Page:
I have watched with fascination on social media the waves of adoration that washed towards Jeremy Corbyn on the run up to the Labour Leadership, especially by younger people.
Worldwide, there seems to be a 1960s type wave of left-wing calls to change the world and politicians’ messages have been adaptive to that, especially with Francois Hollande in France and Hilary Clinton in the US – with her increased neo-liberalism. But if the general waive is 1960s, then Corbyn and and his new shadow chancellor John McDonnell are definitely more 1969.
Revolution is usually appealing when you are young, so to some extent one can understand the initial adoration. As one grows older, more experience prompts many in a different direction. Already, the Corbyn zealots are having to come to terms with his first betrayal, the amazing lack of equality for women in his opposition front ranks. The first questions are setting in. There will be a great deal more to come.
The establishment has more immediate worries. Mark Carney is among many who have come out with dire warnings against the economics of Corbyn and McDonnell, suggesting their plans, including quantitative easing and the reclaiming of control of the Bank of England, would increase inflation and could turn down the economy.
Read more about a different kind of “new” Labour:
- Ad attacking Jeremy Corbyn removed due to copyright shows even government needs to brush up on law
- British business gives a cautious welcome to Labour’s new leader Jeremy Corbyn
- The poetic words of Labour’s John McDonnell: Assassinating Thatcher and swimming through vomit
The Labour government under Tony Blair had much economic success, seeing higher employment and higher productivity – that elusive necessity we are currently searching for – but the success was always overshadowed by their total failure on fiscal controls. Corbyn and his ilk are able to focus on the increase to salaries to the top one per cent (predominantly bankers bonuses) and ignore the fact that middle Labour did succeed in narrowing the gap between the highest and the lowest. Focussing on the one per cent enables Corbynites to claim the need for massively increasing the power of the unions and reversing nationalisation.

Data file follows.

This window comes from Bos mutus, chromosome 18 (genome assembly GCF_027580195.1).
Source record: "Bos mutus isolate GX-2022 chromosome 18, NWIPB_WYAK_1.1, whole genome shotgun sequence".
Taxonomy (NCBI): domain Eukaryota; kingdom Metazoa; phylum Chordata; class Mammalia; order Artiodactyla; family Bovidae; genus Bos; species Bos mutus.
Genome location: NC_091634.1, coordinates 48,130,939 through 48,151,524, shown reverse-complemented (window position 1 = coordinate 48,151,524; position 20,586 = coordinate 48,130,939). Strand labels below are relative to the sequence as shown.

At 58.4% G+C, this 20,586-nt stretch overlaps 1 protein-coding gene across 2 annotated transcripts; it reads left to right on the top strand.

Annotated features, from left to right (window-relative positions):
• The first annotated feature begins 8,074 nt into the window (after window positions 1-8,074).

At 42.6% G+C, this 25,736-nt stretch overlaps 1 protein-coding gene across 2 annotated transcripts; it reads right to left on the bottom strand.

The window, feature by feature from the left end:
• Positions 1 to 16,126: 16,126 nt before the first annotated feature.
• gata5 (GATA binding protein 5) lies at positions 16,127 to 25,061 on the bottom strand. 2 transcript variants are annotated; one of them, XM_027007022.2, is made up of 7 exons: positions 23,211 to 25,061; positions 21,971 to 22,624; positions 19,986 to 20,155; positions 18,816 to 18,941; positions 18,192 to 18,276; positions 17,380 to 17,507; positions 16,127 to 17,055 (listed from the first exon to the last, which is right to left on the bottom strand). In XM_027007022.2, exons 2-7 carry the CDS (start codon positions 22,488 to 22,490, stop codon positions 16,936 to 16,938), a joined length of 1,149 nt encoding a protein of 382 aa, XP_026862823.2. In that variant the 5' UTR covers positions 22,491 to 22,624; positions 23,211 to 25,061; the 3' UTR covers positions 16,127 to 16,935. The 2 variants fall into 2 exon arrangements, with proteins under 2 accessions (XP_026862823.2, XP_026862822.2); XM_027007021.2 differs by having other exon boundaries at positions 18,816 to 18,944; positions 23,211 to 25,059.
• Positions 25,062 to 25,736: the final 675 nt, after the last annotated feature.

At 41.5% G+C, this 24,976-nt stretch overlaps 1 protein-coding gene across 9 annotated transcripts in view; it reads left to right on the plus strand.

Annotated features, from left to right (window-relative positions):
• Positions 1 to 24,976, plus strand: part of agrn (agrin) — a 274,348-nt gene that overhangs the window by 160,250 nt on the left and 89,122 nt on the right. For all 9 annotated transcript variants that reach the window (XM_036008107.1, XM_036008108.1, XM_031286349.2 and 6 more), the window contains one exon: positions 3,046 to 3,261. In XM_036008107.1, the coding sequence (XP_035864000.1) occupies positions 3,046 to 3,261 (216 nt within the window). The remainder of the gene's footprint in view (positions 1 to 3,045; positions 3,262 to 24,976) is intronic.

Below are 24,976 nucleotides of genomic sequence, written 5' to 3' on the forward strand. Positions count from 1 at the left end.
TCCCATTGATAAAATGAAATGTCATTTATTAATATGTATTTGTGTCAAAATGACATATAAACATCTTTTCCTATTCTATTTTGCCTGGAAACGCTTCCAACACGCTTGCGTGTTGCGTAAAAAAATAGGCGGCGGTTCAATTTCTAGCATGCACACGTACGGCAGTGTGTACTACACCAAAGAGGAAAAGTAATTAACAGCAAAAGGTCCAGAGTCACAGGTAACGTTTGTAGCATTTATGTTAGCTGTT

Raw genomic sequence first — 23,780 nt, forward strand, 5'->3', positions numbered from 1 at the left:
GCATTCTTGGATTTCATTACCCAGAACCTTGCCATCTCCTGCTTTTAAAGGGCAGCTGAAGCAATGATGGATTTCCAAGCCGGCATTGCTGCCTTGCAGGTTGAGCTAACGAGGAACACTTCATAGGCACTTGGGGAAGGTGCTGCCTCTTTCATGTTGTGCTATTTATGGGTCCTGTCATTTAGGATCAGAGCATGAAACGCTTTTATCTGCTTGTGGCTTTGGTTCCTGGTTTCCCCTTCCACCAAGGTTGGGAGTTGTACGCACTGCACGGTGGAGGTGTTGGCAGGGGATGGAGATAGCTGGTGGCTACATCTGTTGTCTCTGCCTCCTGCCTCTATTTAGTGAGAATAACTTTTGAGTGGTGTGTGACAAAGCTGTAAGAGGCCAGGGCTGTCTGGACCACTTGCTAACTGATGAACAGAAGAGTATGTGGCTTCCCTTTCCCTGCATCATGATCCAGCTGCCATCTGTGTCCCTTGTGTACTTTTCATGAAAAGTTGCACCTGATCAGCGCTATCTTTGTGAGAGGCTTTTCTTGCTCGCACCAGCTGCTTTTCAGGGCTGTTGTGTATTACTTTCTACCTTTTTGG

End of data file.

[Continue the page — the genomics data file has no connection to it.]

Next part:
His shadow chancellor’s policies are more extreme (not surprising from a man who has been known to call for the overthrowing of capitalism) and include promises to raise taxation of anyone earning over £50,000 and a £10 minimum wage, a cut to the working week to 35 hours from current 48, and laws to cap directors salaries, super taxation at higher brackets.
Carney points out that it is the people Labour claim to represent, the poor and the elderly, who suffer most from inflation. He is, of course, right. Inflation would follow, from this and from MacDonnell’s other policies. We would see many of the higher paid depart these shores and no doubt suffer from the brain drain again. We would see small businesses collapse under economics that will not work, once they are disenabled to compete against foreign imports, with higher costs on wages and shorter working hours. Will entrepreneurship all over Britain lose all incentive to succeed?
Many in Labour are wondering about the move to appoint someone as shadow chancellor who has championed the IRA, and been sacked by Ken Livingstone, as too left wing. It ranks along with the other mystery, why a party whose failure in the last election was attributed to the public’s perception of non-viability of its economic policies and its attitude towards business, should then turn to such extremists to change the situation.
Let us pray that the moderates of this country and within Labour ensure that this insanity is stopped before Britain becomes not the leader of entrepreneurship of David Cameron’s vision, but a ghost land of what could have been under a terrifying loony left.